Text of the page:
The present lot, Women in the Garden, is painted on bleached resin obtained from the Chinese lacquer tree (Rhus vernicifera), found in the north of Vietnam. Educated in Western painting, engraving and inlaying methods, Gia Tr? pioneered new techniques for preparing, polishing and colouring lacquer . Limited by the colours available for their work, with only brown, black and shades of red to choose from, Gia Trí, along with other lacquer painters produced new colours, notably from crushed egg shells to create hues of white. In Women in the Garden, Gia Trí s adroit use of egg shells gives the work a wider range of colours.
The lacquer painting process is a laborious one, involving the application of multiple layers of coloured and clear lacquer, and waiting for each layer to dry before applying the next. After all the layers are applied, the artist then uses fine sandpaper, along with charcoal powder and human hair, to carefully rub at different parts of the painting to obtain the desired colour in each.
In a letter to Claude Mahoudeau about a lacquer painting the artist was commissioned to do in the late 1950s, Nguyen Gia Trí gave him insight into the lacquer painting process,
"... there is in your painting a problem that can be resolved but only with great patience. In certain parts of the painting, the broken egg shells are encrusted in a background of vermillion red. To achieve the desired intensity of this colour, at least three layers are applied. The challenge is to make sure that the last layer of colour, applied when the egg shells are already inlaid in cavities carved out in the lacquer, only just coats the edge of each of the broken egg shells or is at least evenly spread over the web of cracks formed by the egg shells. It will not do to have this final layer produce a border of a visibly darker shade of red and form a ring around each piece of the broken egg shell. Another difficulty: the lacquer shrinks on drying while the egg shell does not. There is thus a need for the final layer of lacquer to dry as much as possible before the painting is sanded down and polished. I have to stress that impatience will be at a high, as one never knows when the lacquer will dry completelyK it could take years. As time goes by, the lacquer will shrink, and the effect of this contraction can be seen against the egg shells. This is way I always think that the use of egg shells on lacquer is an extremely delicate operation."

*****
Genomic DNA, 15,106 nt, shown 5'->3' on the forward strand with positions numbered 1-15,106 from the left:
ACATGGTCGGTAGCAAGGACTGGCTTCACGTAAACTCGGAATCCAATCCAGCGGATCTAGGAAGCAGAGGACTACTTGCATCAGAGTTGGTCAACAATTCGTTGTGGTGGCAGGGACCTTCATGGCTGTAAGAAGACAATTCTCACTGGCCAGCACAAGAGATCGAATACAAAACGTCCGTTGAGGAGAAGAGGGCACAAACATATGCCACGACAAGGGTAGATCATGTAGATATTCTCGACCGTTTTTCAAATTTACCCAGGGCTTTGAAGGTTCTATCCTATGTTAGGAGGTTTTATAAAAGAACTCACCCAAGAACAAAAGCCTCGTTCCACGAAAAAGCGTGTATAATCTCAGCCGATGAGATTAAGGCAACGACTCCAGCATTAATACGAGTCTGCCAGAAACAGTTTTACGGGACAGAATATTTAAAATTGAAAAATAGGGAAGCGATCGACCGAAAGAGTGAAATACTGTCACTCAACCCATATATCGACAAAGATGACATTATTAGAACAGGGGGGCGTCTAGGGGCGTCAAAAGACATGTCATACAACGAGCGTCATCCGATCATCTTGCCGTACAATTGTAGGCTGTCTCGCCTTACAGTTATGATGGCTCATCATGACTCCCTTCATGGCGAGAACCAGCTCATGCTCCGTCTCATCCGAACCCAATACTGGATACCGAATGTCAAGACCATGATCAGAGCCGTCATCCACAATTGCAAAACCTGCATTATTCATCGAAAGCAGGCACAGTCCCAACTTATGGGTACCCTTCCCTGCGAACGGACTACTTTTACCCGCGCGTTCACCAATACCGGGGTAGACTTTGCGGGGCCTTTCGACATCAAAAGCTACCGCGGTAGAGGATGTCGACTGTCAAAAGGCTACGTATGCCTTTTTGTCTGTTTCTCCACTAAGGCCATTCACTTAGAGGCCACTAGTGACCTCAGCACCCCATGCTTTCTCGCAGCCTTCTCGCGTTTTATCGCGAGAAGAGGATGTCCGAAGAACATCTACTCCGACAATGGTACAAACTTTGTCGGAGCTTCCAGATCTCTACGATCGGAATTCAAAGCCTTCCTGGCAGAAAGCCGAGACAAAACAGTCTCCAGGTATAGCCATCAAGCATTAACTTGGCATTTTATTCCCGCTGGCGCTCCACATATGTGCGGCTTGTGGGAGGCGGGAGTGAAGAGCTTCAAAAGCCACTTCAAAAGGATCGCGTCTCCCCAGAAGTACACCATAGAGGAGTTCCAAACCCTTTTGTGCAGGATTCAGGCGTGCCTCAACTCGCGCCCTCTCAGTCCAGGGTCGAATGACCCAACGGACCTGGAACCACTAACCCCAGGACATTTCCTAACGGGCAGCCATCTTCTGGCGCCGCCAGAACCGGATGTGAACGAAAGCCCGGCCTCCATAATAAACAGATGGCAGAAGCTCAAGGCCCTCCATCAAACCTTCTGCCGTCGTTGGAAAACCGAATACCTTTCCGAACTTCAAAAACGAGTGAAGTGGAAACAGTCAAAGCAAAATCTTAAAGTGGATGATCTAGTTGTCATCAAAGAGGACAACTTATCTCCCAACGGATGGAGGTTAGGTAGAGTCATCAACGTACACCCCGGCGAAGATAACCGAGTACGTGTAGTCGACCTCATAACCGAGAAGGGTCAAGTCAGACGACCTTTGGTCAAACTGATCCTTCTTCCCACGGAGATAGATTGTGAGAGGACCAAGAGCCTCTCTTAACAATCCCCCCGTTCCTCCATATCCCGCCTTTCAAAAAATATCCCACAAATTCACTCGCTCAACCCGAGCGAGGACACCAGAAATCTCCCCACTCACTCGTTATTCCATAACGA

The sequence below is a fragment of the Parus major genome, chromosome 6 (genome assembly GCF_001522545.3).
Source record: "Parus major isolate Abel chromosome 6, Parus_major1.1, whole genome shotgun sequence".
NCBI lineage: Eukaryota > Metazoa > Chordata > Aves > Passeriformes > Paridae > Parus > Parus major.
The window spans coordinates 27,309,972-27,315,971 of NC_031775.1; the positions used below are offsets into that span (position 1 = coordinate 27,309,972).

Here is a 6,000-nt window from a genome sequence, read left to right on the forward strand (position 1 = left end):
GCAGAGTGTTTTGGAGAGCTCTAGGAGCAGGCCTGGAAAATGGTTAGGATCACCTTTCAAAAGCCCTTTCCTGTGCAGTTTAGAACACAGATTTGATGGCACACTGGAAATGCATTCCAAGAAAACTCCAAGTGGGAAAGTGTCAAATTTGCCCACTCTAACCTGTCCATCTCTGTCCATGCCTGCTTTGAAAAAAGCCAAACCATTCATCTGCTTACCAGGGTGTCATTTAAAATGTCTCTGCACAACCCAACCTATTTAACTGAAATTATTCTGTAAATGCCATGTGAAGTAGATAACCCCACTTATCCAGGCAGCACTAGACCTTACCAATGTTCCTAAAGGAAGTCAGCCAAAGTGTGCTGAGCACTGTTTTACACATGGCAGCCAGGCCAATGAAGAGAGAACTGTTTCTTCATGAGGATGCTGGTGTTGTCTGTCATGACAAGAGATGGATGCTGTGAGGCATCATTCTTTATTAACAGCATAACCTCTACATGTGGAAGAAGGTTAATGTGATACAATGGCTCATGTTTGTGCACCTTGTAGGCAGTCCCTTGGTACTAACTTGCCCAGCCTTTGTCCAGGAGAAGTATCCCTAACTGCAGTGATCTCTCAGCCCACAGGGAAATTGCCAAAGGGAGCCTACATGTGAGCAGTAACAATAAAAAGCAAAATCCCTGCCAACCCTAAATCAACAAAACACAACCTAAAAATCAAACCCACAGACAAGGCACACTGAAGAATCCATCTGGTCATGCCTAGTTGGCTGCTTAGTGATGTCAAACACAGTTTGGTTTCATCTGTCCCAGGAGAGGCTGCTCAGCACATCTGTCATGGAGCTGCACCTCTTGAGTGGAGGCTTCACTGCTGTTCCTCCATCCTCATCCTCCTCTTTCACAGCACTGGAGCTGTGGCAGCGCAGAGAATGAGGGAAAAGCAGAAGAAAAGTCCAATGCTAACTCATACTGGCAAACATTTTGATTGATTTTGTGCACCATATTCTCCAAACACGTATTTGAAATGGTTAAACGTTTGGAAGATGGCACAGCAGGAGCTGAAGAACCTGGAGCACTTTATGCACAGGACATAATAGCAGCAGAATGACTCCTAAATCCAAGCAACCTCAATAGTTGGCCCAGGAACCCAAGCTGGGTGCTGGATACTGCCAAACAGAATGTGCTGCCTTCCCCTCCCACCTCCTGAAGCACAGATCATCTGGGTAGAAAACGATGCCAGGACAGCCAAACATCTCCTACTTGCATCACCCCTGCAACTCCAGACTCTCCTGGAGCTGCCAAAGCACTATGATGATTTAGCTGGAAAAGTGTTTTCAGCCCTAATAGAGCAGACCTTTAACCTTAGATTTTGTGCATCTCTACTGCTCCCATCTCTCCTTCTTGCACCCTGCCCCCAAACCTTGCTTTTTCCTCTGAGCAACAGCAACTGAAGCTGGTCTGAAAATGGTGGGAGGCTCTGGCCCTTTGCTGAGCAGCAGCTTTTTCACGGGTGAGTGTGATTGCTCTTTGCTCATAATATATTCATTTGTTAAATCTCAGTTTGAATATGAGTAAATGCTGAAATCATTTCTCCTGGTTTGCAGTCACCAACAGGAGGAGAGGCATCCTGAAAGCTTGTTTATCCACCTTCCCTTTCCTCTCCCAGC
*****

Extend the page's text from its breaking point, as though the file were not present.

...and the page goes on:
One can compare the present lot, Women in the Garden to the well-known work, The North-Centre-South Flower Garden, a work that, like Women in the Garden, features women against a dreamy landscape. The North-Centre-South Flower Garden was acquired by the People's Committee of Ho Chi Minh City for a hefty price and is in the collection of the Museum of Fine Arts in Ho Chi Minh City. This work has nine panels and was executed between 1970 and 1990, overlapping the time of execution as the present lot.
The composition of the work in the museum's collection is however different from Women in the Garden, as no structures are featured in the latter. Rather, ethereal beauties are painted against a bucolic yet mystical setting realized in a profusion of colours, with gold shimmering throughout the piece. While each panel in The North-Centre-South Flower Garden is no wider than 65cm, Women in the Garden is, uniquely, composed of a grand single panel measuring nearly two metres across. This change in dimensions allows the subjects-- and not the setting-- to become the focal point of the work.
The spatial recomposition in Women in a Garden, conscientiously conceived to achieve the transcendental feel of the piece, explains why Gia Trí, whose works are so sought-after, kept this superlative work in his personal collection. It was only when he met with the present owner, a former ambassador to Vietnam, whose love for Gia Trí 's work so moved the artist, that he decided to part with this masterpiece, knowing that its new owner would appreciate and promote the Vietnamese spirit embodied in Women in a Garden.
(Written by Jean-Francois Hubert, Senior Consultant, Vietnamese Art, Christie's)